A hernia is the abnormal exit of tissue or an organ, such as the bowel, through the wall of the cavity in which it normally resides. Hernias come in a number of different types. Most commonly they involve the abdomen, specifically the groin. Groin hernias are most common of the inguinal type but may also be femoral. Other hernias include hiatus, incisional, and umbilical hernias. Symptoms are present in about 66% of people with groin hernias. This may include pain or discomfort especially with coughing, exercise, or going to the bathroom. Often it gets worse throughout the day and improves when lying down. A bulging area may occur that becomes larger when bearing down. Groin hernias occur more often on the right than left side. The main concern is strangulation, where the blood supply to part of the bowel is blocked. This usually produces severe pain and tenderness of the area. Hiatus or hiatal hernias often result in heartburn but may also cause chest pain or pain with eating.
Risk factors for the development of a hernia include: smoking, chronic obstructive pulmonary disease, obesity, pregnancy, peritoneal dialysis, collagen vascular disease, and previous open appendectomy, among others. Hernias are partly genetic and occur more often in certain families. It is unclear if groin hernias are associated with heavy lifting. Hernias can often be diagnosed based on signs and symptoms. Occasionally medical imaging is used to confirm the diagnosis or rule out other possible causes. The diagnosis of hiatus hernias is often by endoscopy.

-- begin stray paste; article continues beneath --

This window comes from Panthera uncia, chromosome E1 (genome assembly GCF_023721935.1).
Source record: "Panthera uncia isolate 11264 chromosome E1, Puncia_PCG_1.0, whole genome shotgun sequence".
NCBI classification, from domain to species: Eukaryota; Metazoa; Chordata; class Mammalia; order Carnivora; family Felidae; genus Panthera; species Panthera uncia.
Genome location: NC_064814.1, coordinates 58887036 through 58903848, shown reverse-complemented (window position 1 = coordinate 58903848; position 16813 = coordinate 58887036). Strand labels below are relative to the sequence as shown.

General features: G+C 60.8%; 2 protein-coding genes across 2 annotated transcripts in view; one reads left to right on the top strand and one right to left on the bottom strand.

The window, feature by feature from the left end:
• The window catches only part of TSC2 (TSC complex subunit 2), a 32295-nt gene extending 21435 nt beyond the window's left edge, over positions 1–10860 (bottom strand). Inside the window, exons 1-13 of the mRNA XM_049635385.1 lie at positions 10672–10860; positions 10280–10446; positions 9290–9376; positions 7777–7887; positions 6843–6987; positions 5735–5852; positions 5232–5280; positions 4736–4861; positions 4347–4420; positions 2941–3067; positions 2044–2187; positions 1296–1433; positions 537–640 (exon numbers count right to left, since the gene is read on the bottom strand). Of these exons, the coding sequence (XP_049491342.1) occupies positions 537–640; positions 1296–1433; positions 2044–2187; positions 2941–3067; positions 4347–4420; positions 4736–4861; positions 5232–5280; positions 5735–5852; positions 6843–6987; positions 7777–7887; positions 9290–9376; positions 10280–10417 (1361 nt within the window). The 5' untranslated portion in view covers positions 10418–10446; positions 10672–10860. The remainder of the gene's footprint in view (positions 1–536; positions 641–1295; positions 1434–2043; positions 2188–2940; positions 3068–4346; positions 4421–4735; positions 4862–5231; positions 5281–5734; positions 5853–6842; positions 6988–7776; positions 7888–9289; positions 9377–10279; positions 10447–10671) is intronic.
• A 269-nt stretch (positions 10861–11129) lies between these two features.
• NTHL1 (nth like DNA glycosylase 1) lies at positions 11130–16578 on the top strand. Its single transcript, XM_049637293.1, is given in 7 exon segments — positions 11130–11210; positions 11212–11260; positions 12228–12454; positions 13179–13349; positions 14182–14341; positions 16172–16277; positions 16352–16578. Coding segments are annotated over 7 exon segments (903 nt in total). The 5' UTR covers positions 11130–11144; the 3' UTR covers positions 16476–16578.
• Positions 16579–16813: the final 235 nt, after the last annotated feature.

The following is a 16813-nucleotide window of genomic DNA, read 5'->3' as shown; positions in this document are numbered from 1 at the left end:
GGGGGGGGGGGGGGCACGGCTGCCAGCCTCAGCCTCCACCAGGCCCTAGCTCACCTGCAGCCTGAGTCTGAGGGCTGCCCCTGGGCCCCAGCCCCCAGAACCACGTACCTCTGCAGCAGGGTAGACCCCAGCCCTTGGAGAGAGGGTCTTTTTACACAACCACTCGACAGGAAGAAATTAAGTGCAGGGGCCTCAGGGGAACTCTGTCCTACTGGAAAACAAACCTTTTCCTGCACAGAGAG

Groin hernias that do not cause symptoms in males do not need to be repaired. Repair, however, is generally recommended in women due to the higher rate of femoral hernias which have more complications. If strangulation occurs immediate surgery is required. Repair may be done by open surgery or by laparoscopic surgery. Open surgery has the benefit of possibly being done under local anesthesia rather than general anesthesia. Laparoscopic surgery generally has less pain following the procedure. A hiatus hernia may be treated with lifestyle changes such as raising the head of the bed, weight loss, and adjusting eating habits. The medications, H2 blockers or proton pump inhibitors may help. If the symptoms do not improve with medications the surgery known as laparoscopic fundoplication may be an option.
About 27% of males and 3% of females develop a groin hernia at some time in their life. Inguinal, femoral and abdominal hernias were present in 18.5 million people and resulted in 59,800 deaths in 2015. Groin hernias occur most often before the age of one and after the age of fifty. It is not known how commonly hiatus hernias occur with estimates in North America varying from 10 to 80%. The first known description of a hernia dates back to at least 1550 BC in the Ebers Papyrus from Egypt.